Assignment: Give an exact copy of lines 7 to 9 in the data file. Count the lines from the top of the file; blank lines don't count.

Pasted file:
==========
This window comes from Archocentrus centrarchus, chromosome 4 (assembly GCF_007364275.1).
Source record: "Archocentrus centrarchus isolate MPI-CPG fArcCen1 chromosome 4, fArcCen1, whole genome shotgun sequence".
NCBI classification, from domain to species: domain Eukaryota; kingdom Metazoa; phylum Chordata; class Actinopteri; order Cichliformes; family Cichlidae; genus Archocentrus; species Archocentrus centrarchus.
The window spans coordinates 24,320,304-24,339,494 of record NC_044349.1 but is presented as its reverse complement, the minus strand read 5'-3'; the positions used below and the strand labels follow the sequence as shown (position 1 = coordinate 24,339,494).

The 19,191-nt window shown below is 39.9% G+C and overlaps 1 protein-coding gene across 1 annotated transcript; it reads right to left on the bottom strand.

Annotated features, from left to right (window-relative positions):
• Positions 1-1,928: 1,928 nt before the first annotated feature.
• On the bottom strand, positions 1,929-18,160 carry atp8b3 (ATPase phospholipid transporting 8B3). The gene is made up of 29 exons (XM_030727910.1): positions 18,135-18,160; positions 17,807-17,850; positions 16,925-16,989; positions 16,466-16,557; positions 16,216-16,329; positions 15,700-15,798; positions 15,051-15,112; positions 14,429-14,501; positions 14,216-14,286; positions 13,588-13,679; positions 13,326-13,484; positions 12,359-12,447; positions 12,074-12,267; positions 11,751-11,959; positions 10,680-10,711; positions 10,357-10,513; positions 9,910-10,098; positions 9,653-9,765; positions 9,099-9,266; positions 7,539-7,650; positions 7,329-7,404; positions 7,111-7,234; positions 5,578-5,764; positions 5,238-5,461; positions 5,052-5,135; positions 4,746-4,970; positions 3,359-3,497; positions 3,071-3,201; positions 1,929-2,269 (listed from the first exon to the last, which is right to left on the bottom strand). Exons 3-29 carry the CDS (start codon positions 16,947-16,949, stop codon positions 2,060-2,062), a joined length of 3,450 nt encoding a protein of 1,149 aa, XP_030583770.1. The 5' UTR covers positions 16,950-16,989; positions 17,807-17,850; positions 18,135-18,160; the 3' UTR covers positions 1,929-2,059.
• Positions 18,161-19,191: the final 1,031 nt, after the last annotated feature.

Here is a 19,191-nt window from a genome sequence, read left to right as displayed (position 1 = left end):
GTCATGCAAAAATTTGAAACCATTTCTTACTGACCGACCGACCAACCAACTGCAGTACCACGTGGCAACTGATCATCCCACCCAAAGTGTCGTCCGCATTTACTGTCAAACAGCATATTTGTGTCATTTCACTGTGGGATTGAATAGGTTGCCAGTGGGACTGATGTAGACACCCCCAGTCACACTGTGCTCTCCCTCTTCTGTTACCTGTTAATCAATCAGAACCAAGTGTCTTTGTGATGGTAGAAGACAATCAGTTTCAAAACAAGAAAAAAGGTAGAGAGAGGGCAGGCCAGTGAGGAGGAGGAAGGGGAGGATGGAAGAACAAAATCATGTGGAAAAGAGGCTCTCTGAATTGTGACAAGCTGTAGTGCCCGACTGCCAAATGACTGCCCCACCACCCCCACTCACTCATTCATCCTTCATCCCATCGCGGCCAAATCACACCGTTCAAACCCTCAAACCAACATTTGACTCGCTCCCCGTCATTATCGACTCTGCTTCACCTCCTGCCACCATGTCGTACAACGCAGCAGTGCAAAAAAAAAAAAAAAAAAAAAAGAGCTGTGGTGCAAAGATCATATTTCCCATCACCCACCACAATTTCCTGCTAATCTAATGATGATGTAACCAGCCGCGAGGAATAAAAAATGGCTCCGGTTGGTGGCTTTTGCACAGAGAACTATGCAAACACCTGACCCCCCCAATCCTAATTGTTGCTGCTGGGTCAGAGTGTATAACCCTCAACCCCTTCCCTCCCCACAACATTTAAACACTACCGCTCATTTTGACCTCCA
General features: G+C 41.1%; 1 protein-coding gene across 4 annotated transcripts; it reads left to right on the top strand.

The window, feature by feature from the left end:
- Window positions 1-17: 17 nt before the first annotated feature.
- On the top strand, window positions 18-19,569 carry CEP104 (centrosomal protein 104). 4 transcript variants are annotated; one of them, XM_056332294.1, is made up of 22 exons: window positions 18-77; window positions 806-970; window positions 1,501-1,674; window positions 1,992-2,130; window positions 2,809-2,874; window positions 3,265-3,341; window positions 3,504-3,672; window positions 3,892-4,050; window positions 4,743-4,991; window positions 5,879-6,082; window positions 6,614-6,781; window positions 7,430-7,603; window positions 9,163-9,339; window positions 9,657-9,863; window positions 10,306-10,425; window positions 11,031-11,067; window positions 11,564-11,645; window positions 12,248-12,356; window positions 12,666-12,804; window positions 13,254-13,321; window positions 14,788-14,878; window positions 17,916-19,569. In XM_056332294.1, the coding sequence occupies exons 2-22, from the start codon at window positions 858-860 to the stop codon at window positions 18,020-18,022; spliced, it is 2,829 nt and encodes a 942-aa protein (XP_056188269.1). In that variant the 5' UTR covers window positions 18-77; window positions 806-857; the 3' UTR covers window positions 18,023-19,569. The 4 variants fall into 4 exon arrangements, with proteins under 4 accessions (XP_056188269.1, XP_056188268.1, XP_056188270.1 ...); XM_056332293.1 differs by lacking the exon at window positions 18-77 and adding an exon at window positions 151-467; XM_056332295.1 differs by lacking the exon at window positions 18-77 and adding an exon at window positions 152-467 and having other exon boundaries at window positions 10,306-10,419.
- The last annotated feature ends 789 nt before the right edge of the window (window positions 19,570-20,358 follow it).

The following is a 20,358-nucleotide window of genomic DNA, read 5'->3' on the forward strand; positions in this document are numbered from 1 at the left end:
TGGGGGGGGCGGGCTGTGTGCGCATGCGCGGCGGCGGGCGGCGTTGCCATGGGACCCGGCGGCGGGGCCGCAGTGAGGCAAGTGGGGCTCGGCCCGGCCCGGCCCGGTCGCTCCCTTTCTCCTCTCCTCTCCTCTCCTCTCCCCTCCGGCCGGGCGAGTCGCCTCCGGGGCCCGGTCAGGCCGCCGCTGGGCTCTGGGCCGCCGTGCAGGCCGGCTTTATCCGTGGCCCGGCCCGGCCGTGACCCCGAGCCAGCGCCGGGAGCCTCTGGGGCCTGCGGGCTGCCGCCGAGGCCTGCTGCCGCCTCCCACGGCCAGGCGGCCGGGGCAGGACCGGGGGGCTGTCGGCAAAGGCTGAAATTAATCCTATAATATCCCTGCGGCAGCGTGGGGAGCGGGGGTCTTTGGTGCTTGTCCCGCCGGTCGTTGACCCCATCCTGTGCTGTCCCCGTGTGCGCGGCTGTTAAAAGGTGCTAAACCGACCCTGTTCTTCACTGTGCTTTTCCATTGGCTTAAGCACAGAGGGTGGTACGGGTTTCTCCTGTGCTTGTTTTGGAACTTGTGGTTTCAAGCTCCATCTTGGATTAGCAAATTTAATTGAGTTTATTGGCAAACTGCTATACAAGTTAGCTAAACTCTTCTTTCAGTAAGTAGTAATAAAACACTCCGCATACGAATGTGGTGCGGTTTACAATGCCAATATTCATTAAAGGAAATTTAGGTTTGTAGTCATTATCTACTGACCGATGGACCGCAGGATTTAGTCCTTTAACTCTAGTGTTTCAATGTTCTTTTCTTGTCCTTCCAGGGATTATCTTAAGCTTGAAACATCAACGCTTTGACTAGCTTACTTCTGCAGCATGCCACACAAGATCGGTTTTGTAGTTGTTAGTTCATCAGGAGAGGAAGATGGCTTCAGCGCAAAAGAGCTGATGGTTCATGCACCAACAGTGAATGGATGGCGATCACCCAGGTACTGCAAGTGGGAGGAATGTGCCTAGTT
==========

• Positions 1-1,928: 1,928 nt before the first annotated feature.
• On the bottom strand, positions 1,929-18,160 carry atp8b3 (ATPase phospholipid transporting 8B3). The gene is made up of 29 exons (XM_030727910.1): positions 18,135-18,160; positions 17,807-17,850; positions 16,925-16,989; positions 16,466-16,557; positions 16,216-16,329; positions 15,700-15,798; positions 15,051-15,112; positions 14,429-14,501; positions 14,216-14,286; positions 13,588-13,679; positions 13,326-13,484; positions 12,359-12,447; positions 12,074-12,267; positions 11,751-11,959; positions 10,680-10,711; positions 10,357-10,513; positions 9,910-10,098; positions 9,653-9,765; positions 9,099-9,266; positions 7,539-7,650; positions 7,329-7,404; positions 7,111-7,234; positions 5,578-5,764; positions 5,238-5,461; positions 5,052-5,135; positions 4,746-4,970; positions 3,359-3,497; positions 3,071-3,201; positions 1,929-2,269 (listed from the first exon to the last, which is right to left on the bottom strand). Exons 3-29 carry the CDS (start codon positions 16,947-16,949, stop codon positions 2,060-2,062), a joined length of 3,450 nt encoding a protein of 1,149 aa, XP_030583770.1. The 5' UTR covers positions 16,950-16,989; positions 17,807-17,850; positions 18,135-18,160; the 3' UTR covers positions 1,929-2,059.
• Positions 18,161-19,191: the final 1,031 nt, after the last annotated feature.